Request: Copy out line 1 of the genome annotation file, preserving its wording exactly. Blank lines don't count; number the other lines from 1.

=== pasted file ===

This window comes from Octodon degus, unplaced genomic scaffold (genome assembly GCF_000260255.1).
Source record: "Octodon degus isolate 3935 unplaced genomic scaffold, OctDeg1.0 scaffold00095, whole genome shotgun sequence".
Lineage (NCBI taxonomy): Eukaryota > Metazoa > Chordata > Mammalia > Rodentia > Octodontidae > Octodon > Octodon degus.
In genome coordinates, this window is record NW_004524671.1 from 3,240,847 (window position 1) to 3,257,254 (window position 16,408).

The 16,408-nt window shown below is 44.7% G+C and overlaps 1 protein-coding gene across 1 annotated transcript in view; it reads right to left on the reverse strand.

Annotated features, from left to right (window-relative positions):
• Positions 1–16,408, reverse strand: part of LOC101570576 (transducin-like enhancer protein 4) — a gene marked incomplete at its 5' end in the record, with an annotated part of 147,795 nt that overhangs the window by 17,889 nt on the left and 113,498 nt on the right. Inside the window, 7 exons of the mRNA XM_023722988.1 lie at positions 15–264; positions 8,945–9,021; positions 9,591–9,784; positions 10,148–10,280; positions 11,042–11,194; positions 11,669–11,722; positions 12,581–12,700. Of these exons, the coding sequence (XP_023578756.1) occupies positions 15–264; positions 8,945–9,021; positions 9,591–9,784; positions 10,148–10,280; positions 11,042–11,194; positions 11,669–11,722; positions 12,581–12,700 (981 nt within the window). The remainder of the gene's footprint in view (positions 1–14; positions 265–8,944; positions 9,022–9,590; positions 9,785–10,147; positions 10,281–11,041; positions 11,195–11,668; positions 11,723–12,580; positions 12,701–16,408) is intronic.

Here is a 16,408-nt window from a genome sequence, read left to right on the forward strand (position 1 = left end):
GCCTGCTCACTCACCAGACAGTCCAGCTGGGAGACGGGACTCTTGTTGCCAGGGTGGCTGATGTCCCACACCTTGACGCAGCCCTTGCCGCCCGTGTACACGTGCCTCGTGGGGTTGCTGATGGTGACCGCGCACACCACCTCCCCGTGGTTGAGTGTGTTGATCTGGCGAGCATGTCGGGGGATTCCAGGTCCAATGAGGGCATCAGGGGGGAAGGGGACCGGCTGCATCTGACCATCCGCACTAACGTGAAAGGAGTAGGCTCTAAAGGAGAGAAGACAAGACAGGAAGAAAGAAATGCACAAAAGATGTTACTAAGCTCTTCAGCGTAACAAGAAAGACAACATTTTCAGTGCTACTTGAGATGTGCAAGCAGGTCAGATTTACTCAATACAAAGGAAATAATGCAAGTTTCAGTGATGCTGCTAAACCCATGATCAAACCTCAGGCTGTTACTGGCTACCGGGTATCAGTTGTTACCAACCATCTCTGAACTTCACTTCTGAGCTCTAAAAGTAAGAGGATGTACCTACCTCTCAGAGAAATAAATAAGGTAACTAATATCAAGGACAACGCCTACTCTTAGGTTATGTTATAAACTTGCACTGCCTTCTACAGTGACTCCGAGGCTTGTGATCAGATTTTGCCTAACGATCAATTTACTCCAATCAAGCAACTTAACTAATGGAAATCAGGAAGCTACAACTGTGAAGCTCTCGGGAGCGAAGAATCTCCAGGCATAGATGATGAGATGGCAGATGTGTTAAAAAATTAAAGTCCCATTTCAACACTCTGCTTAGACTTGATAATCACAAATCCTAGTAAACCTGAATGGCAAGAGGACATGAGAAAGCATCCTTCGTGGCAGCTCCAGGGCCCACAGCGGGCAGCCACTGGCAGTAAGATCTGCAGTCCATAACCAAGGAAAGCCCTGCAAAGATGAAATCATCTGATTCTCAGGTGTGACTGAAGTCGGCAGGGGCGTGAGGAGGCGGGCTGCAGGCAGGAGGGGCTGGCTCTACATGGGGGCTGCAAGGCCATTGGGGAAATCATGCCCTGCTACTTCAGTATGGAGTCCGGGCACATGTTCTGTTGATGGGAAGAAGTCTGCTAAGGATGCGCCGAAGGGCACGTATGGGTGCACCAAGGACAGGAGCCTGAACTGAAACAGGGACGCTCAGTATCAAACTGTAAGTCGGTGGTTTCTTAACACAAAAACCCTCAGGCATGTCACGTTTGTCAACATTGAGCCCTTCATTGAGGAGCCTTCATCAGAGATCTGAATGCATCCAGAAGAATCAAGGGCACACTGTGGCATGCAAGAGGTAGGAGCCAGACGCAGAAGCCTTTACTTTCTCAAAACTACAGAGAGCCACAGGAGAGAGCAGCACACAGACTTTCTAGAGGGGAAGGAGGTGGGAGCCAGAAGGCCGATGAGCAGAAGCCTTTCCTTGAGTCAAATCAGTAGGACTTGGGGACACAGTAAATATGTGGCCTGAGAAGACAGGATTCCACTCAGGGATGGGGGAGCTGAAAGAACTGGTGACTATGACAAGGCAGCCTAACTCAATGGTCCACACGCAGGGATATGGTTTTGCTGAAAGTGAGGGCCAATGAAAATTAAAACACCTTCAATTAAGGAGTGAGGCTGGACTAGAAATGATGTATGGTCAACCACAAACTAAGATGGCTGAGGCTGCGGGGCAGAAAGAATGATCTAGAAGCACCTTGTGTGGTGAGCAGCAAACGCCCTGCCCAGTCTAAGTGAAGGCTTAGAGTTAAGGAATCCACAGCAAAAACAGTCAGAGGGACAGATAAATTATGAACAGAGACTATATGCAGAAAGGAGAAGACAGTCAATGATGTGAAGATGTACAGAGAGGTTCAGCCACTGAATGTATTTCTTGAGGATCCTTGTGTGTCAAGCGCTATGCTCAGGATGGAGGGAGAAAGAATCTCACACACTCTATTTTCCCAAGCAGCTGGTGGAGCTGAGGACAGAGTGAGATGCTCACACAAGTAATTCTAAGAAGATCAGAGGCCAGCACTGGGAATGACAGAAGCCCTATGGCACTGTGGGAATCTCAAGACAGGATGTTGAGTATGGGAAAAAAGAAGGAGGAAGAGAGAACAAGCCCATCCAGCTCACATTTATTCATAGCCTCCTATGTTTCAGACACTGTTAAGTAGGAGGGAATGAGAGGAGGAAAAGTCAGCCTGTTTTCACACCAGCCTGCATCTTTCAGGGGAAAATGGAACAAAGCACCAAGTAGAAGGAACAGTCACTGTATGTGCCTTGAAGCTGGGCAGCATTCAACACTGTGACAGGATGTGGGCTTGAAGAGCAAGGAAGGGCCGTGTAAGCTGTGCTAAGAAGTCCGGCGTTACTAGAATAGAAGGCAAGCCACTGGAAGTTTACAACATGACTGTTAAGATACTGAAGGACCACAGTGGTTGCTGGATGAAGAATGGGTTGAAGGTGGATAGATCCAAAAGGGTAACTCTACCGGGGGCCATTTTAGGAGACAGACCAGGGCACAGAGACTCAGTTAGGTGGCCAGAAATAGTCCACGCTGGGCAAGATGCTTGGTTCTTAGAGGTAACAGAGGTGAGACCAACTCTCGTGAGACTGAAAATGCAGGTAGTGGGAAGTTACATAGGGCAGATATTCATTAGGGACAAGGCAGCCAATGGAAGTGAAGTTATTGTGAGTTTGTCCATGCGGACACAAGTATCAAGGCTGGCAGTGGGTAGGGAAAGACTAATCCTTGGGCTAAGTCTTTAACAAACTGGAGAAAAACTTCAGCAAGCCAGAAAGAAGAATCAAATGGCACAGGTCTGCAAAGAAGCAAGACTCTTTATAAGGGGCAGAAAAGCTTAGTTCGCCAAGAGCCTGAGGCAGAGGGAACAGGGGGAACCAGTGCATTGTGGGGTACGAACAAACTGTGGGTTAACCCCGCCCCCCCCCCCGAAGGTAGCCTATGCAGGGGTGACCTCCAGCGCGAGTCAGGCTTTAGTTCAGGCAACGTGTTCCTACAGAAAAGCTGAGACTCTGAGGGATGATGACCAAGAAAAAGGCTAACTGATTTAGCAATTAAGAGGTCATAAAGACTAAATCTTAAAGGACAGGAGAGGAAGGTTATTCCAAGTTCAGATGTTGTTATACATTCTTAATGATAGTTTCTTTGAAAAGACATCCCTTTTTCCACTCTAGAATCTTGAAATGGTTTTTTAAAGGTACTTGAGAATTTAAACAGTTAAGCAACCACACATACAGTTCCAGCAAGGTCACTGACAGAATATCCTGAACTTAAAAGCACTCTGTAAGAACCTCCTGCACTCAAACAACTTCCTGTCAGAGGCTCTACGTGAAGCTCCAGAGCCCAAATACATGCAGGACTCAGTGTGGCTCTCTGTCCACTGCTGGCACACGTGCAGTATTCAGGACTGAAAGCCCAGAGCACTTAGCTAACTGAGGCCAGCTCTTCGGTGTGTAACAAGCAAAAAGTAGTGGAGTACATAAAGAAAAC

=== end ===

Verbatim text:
This window comes from Octodon degus, unplaced genomic scaffold (genome assembly GCF_000260255.1).